Here at SFG, we support an ongoing educational culture. One of the ways we do this is holding an employee book club meeting several times per year to share about nonfiction books we’ve read. Additionally, we keep a library of books in our conference room — anyone is welcome to comb through it and take a book home! These books all relate to one of our Four Capitals — Financial, Physical, Intellectual, and Psychological — and offer insight into the approach we are so committed to.
Next time you’re here, be sure to peruse and choose something that could be helpful to you. Below are all of the books we currently have related to Financial Capital, and the other capital overviews will be shared in the coming months.
Longevity Economy by Joseph F. Coughlin
Each of us will grow old — if we’re lucky. This book is about the aging of populations that represents the most profound change guaranteed to come to high-income countries everywhere, as well as most low- and middle-income ones. Also, there could be other big shifts headed our way — related to climate change, global geopolitics, and technological advancement.
The Financial Diet by Chelsea Fagan
This is a total beginner’s guide to getting good with money. It provides tips and tools on how to make a budget, deal with your credit, and understand investments.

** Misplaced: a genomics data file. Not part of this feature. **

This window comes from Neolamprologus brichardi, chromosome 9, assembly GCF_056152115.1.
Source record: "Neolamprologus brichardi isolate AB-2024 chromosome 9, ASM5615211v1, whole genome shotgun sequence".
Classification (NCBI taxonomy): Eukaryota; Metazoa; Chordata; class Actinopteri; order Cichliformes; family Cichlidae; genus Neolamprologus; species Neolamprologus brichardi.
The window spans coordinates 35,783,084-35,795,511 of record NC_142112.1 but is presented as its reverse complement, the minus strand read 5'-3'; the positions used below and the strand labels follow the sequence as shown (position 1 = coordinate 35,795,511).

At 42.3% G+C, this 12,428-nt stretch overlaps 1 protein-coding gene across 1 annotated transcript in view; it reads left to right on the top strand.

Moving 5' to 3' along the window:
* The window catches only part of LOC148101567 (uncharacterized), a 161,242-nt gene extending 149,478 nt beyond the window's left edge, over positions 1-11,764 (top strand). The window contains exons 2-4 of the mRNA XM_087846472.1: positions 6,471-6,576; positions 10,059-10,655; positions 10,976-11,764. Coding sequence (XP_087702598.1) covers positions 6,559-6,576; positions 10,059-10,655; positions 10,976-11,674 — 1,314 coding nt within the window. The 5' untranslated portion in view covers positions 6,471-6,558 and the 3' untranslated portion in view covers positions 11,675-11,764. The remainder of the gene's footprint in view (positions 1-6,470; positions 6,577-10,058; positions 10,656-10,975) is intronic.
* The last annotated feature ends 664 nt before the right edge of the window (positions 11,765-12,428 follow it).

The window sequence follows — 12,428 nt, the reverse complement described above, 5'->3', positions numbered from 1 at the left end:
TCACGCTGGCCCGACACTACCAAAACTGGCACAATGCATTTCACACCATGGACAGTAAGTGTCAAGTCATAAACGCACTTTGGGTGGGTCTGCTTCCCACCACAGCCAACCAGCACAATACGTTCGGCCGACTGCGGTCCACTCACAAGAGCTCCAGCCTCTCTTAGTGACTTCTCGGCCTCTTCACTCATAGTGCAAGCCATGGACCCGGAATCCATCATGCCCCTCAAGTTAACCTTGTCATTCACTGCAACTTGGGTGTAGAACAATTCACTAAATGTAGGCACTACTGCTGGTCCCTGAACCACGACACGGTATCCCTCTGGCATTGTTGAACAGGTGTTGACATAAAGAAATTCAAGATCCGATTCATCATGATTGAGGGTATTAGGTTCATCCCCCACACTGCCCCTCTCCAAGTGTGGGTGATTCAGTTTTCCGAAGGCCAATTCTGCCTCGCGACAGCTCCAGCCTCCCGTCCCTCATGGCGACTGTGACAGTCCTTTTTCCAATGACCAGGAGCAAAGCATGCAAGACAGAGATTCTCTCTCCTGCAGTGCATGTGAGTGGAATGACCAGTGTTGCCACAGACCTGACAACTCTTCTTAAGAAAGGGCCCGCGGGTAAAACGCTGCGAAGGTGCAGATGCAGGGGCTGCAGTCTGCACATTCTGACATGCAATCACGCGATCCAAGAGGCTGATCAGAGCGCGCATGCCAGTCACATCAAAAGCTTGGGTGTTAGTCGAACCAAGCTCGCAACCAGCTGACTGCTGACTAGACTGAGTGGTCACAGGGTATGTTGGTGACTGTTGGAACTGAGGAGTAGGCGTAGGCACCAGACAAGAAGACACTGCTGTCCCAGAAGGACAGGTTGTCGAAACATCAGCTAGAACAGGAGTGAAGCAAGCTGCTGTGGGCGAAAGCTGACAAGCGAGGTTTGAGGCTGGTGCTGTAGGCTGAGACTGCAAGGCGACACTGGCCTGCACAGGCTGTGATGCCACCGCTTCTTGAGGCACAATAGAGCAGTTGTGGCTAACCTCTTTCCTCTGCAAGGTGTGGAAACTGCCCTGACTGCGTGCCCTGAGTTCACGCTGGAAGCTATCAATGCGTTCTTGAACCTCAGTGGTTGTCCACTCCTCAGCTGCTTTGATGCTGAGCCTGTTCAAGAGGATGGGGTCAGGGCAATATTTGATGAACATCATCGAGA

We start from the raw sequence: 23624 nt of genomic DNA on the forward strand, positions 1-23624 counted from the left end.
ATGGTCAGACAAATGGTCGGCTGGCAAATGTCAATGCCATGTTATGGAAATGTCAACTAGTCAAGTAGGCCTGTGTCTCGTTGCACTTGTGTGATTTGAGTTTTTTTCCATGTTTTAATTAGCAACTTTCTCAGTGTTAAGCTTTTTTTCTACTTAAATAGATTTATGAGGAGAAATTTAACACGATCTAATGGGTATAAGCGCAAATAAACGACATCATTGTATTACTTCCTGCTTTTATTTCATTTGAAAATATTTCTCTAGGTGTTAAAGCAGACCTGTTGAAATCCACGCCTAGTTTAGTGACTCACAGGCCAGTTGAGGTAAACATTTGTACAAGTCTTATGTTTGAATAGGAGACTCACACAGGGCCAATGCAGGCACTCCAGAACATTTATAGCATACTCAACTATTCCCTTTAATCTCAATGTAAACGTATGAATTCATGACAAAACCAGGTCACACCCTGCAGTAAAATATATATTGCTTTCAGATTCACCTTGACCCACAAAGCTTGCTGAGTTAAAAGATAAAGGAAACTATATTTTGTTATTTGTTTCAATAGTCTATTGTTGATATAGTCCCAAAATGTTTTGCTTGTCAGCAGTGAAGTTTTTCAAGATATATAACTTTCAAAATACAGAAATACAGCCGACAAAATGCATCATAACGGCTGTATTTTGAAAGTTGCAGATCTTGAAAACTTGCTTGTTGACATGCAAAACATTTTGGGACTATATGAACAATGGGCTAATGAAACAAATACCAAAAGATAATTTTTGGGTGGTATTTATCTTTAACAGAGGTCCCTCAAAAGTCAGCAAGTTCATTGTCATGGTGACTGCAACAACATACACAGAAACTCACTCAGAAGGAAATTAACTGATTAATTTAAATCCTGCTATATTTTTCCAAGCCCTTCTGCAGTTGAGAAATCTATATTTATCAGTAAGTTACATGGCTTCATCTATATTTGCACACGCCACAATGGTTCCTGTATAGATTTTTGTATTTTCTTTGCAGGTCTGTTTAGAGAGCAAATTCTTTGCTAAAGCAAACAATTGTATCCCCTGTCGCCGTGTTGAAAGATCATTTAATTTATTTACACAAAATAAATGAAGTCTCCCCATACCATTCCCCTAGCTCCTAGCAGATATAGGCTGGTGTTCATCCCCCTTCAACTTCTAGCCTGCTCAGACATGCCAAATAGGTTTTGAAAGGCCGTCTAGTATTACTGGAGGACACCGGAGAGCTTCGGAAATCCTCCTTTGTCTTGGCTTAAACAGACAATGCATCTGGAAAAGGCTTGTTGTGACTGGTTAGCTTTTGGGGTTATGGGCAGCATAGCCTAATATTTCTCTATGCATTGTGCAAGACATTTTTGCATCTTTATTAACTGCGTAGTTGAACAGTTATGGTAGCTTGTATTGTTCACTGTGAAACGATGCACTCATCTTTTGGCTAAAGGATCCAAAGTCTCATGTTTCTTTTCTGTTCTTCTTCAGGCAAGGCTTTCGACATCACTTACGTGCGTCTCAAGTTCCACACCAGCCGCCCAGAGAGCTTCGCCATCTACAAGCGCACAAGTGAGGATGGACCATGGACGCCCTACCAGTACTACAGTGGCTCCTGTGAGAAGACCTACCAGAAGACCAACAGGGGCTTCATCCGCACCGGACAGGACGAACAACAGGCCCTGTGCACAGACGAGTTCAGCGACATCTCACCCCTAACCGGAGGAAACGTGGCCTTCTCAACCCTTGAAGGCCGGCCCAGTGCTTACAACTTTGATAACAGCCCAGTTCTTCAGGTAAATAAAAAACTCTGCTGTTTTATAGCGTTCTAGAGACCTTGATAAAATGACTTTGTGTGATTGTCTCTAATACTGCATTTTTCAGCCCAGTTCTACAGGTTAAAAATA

The Financial Diet will teach you:
• How to get better with your money within a year.
• What it means to invest (and how you can do it).
• The ingredients everyone needs to have a budget-friendly kitchen.
• How to take care of your house like a grown-up.
• How to talk about awkward money stuff with your friends.
• The best way to make (and stick to!) a budget.
The Everything Personal Finance in your 20’s & 30’s Book by Howard Davidoff
Millions of young Americans are finding it hard to save for the future and still pay today’s bills on time. This book will help you learn how to become financially independent by:
• Creating a workable budget.
• Minimizing credit card and student loan debt.
• Investing money wisely.
• Building an emergency fund.
Cowboy Ethics: What Wall Street Can Learn from the Code of the West by James P Owen
Veteran financier James P. Owen shares his perspective on Wall Street and how the Code of the West can and should be applied to business practices and the corporate world. This book is about a new approach to business ethics. It represents Americans – their courage, optimism, and plain hard work. The author believes these values are part of our heritage. “Values all Americans can share, no matter what our politics, our religion, or our station of life”.